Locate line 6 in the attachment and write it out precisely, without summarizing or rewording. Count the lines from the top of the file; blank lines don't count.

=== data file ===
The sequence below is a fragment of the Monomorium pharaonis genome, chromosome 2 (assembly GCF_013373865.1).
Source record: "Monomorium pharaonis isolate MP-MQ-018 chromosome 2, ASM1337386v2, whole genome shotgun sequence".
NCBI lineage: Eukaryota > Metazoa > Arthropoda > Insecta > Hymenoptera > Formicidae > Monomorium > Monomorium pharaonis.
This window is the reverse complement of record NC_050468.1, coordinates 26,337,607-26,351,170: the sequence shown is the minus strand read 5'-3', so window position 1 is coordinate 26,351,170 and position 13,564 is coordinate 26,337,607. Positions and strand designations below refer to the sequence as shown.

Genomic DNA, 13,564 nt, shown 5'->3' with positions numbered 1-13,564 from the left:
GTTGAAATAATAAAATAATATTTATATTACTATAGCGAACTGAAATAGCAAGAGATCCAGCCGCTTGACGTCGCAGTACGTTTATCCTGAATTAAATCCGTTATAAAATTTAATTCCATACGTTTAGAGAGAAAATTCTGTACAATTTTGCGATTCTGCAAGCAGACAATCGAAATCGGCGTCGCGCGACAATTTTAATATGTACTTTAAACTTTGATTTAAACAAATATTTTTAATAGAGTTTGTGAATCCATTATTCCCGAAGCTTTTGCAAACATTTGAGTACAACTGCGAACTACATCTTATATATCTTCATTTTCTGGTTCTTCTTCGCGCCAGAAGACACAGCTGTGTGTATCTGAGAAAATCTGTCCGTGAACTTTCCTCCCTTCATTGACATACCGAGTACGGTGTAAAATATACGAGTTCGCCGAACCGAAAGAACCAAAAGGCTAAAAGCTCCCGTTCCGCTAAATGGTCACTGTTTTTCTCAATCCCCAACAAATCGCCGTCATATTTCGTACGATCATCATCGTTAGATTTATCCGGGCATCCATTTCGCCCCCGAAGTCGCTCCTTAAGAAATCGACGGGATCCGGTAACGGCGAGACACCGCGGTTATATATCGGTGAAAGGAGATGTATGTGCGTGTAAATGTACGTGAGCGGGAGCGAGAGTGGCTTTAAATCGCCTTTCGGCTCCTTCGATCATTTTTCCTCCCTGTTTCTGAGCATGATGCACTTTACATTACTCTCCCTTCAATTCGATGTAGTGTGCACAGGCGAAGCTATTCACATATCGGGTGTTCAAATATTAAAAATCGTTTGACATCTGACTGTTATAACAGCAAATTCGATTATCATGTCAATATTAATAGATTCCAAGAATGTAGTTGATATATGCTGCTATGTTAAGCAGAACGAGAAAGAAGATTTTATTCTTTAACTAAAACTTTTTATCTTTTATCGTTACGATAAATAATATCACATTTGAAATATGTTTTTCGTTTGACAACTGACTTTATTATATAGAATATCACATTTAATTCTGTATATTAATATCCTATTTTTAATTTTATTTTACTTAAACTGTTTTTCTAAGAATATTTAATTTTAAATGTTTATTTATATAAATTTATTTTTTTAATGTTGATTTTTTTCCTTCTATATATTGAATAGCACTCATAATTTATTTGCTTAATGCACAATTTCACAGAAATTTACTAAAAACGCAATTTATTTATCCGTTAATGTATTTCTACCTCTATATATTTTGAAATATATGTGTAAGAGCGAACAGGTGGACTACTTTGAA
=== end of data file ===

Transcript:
GTTGAAATAATAAAATAATATTTATATTACTATAGCGAACTGAAATAGCAAGAGATCCAGCCGCTTGACGTCGCAGTACGTTTATCCTGAATTAAATCCGTTATAAAATTTAATTCCATACGTTTAGAGAGAAAATTCTGTACAATTTTGCGATTCTGCAAGCAGACAATCGAAATCGGCGTCGCGCGACAATTTTAATATGTACTTTAAACTTTGATTTAAACAAATATTTTTAATAGAGTTTGTGAATCCATTATTCCCGAAGCTTTTGCAAACATTTGAGTACAACTGCGAACTACATCTTATATATCTTCATTTTCTGGTTCTTCTTCGCGCCAGAAGACACAGCTGTGTGTATCTGAGAAAATCTGTCCGTGAACTTTCCTCCCTTCATTGACATACCGAGTACGGTGTAAAATATACGAGTTCGCCGAACCGAAAGAACCAAAAGGCTAAAAGCTCCCGTTCCGCTAAATGGTCACTGTTTTTCTCAATCCCCAACAAATCGCCGTCATATTTCGTACGATCATCATCGTTAGATTTATCCGGGCATCCATTTCGCCCCCGAAGTCGCTCCTTAAGAAATCGACGGGATCCGGTAACGGCGAGACACCGCGGTTATATATCGGTGAAAGGAGATGTATGTGCGTGTAAATGTACGTGAGCGGGAGCGAGAGTGGCTTTAAATCGCCTTTCGGCTCCTTCGATCATTTTTCCTCCCTGTTTCTGAGCATGATGCACTTTACATTACTCTCCCTTCAATTCGATGTAGTGTGCACAGGCGAAGCTATTCACATATCGGGTGTTCAAATATTAAAAATCGTTTGACATCTGACTGTTATAACAGCAAATTCGATTATCATGTCAATATTAATAGATTCCAAGAATGTAGTTGATATATGCTGCTATGTTAAGCAGAACGAGAAAGAAGATTTTATTCTTTAACTAAAACTTTTTATCTTTTATCGTTACGATAAATAATATCACATTTGAAATATGTTTTTCGTTTGACAACTGACTTTATTATATAGAATATCACATTTAATTCTGTATATTAATATCCTATTTTTAATTTTATTTTACTTAAACTGTTTTTCTAAGAATATTTAATTTTAAATGTTTATTTATATAAATTTATTTTTTTAATGTTGATTTTTTTCCTTCTATATATTGAATAGCACTCATAATTTATTTGCTTAATGCACAATTTCACAGAAATTTACTAAAAACGCAATTTATTTATCCGTTAATGTATTTCTACCTCTATATATTTTGAAATATATGTGTAAGAGCGAACAGGTGGACTACTTTGAA